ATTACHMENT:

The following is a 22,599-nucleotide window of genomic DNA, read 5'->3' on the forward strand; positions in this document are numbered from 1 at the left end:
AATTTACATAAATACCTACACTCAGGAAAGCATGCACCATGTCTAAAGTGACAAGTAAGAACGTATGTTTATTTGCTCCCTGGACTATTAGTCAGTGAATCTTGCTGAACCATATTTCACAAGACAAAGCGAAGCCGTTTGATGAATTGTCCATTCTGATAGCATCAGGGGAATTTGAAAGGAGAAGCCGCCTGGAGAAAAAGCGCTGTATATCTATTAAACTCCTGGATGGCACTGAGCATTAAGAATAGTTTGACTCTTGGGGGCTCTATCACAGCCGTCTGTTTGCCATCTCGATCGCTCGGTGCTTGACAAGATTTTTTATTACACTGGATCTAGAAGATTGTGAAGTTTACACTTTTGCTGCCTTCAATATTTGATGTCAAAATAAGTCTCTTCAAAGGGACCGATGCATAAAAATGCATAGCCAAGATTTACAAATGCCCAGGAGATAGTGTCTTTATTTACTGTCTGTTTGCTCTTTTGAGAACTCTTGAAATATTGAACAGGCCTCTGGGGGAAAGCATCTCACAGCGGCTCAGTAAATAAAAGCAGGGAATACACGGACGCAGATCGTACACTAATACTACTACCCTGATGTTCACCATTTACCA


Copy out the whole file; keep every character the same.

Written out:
The following is a 22,599-nucleotide window of genomic DNA, read 5'->3' on the forward strand; positions in this document are numbered from 1 at the left end:
AATTTACATAAATACCTACACTCAGGAAAGCATGCACCATGTCTAAAGTGACAAGTAAGAACGTATGTTTATTTGCTCCCTGGACTATTAGTCAGTGAATCTTGCTGAACCATATTTCACAAGACAAAGCGAAGCCGTTTGATGAATTGTCCATTCTGATAGCATCAGGGGAATTTGAAAGGAGAAGCCGCCTGGAGAAAAAGCGCTGTATATCTATTAAACTCCTGGATGGCACTGAGCATTAAGAATAGTTTGACTCTTGGGGGCTCTATCACAGCCGTCTGTTTGCCATCTCGATCGCTCGGTGCTTGACAAGATTTTTTATTACACTGGATCTAGAAGATTGTGAAGTTTACACTTTTGCTGCCTTCAATATTTGATGTCAAAATAAGTCTCTTCAAAGGGACCGATGCATAAAAATGCATAGCCAAGATTTACAAATGCCCAGGAGATAGTGTCTTTATTTACTGTCTGTTTGCTCTTTTGAGAACTCTTGAAATATTGAACAGGCCTCTGGGGGAAAGCATCTCACAGCGGCTCAGTAAATAAAAGCAGGGAATACACGGACGCAGATCGTACACTAATACTACTACCCTGATGTTCACCATTTACCA